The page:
Hunt mountain lions with a knife. That's a sport.

So I was talking with a deer "hunter" the other day. I really don't know how anyone could actually fail at this so-called sport. I know how most people hunt deer, and really, it's not so much "hunting" as it is "sniping what walks by." I realize it has to be done to cull the herd, blah ,blah blah. I actually happen to like venison, but I don't hunt deer. If I did, maybe to make it more fun I would stalk them, probably with a longbow or a flintlock. At least they have a sporting chance that way, mostly because I'd probably never see one since they'd hear me coming a mile away.

Know this going in. Your job, if you choose to accept it, is to outsmart a deer.

For those of you who don't know how it's done, here's a little primer.

1. Before the season starts, feed the deer. They sell automatic, timed feeders that will dump corn on the ground at certain times. The deer get used to getting a free handout, so they stop by at around the same time every morning for a bite to eat.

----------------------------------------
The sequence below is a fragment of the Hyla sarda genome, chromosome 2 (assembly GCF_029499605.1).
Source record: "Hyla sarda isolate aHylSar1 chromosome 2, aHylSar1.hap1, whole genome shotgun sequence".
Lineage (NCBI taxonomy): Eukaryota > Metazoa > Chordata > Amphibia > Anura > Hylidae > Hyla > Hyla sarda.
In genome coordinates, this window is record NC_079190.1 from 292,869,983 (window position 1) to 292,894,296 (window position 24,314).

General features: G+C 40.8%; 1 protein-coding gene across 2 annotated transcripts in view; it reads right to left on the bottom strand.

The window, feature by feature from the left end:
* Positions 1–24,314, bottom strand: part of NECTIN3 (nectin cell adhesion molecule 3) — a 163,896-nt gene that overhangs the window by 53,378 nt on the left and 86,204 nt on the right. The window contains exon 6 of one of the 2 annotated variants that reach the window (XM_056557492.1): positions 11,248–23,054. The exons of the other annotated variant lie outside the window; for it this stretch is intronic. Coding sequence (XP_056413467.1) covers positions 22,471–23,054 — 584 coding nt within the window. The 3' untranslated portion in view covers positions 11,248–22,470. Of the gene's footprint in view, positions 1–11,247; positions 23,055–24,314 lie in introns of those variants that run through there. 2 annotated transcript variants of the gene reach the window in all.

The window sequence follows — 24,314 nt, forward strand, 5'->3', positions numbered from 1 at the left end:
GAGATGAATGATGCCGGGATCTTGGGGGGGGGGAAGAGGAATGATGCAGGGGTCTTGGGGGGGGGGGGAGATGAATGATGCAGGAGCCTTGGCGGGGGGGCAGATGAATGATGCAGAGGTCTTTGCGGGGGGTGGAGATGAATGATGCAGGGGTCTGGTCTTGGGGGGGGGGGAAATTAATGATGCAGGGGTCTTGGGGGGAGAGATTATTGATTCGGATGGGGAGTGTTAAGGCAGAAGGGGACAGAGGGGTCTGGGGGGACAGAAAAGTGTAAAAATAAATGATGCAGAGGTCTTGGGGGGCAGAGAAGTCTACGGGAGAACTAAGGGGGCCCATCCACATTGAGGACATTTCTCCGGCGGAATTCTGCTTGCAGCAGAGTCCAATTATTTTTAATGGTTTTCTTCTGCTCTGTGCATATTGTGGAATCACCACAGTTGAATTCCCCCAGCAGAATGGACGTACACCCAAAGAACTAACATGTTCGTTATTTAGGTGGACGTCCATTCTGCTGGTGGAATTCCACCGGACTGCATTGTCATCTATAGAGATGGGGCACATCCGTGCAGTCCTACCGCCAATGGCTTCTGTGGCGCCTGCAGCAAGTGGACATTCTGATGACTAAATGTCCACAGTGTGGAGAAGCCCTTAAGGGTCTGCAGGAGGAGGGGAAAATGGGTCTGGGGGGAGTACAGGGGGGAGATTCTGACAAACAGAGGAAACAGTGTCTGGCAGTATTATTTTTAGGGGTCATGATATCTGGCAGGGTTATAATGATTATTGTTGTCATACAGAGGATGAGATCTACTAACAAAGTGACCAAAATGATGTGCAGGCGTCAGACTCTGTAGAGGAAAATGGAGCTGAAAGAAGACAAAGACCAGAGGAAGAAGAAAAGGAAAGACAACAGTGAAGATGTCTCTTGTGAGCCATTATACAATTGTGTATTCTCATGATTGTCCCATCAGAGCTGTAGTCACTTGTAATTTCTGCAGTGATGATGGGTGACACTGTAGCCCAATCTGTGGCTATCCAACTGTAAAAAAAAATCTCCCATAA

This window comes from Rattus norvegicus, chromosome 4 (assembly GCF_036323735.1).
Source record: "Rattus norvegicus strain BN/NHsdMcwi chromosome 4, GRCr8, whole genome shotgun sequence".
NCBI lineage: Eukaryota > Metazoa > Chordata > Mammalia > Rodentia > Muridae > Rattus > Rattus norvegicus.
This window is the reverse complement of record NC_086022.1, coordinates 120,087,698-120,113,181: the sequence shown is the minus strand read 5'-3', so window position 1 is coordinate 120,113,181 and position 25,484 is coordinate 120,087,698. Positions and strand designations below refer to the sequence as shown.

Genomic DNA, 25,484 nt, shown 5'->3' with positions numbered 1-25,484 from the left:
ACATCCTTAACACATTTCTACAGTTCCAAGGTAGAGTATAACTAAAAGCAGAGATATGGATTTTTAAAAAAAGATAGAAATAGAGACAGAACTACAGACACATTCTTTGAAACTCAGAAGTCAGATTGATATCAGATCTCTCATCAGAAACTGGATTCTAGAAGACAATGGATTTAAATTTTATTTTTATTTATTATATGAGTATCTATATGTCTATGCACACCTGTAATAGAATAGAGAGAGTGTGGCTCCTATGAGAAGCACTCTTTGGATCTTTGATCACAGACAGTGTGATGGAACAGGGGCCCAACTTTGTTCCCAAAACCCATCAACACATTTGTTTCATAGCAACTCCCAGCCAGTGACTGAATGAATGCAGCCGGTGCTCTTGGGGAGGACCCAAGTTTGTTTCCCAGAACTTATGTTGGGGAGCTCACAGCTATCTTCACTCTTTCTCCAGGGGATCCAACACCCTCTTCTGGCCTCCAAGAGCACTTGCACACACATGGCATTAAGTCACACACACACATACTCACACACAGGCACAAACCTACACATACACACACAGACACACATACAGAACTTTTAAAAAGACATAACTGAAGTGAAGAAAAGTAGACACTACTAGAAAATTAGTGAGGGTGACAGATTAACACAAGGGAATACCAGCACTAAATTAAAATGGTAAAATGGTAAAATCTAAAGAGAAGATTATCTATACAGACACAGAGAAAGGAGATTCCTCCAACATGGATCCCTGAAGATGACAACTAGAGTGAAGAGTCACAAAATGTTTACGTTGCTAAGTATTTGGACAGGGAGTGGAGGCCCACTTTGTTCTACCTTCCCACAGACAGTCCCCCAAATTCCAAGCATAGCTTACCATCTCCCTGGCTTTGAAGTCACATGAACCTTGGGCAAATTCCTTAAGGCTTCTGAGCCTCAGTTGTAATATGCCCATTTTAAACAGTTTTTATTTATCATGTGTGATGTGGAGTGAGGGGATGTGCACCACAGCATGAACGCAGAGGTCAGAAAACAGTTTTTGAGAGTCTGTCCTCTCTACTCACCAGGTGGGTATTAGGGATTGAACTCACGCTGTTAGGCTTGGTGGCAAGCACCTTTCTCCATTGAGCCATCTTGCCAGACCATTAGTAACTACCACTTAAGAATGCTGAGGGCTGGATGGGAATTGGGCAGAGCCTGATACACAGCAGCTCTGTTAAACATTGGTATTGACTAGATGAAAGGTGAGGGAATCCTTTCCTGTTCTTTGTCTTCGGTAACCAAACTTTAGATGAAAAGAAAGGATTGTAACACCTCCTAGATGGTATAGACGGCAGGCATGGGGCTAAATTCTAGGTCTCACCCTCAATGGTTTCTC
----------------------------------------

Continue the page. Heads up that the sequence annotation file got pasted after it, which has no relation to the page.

2. Also before the season starts, put up a treestand. This is basically a high platform with a chair that you fasten to a tree and will eventually sit in and shoot from. Deer don't usually look up, so the chances you will see them before they see you is pretty good, unless you get drunk and fall out while trying to piss into an empty beer bottle.

3. Go get two or more bottles of "stuff." One to cover up human stink, the other to lure male deer. There's about a zillion different brands on the market, but they're pretty much all the same. Here's two examples, made by the same company: Deer Dander, and Standing Estrous.

The first, according to the literature, "makes you smell like the deer you pursue." (Note: Do not put this stuff on and then go to the office. That's just a little tip for the mainframe guy with the earring and the pony tail who works in my building.)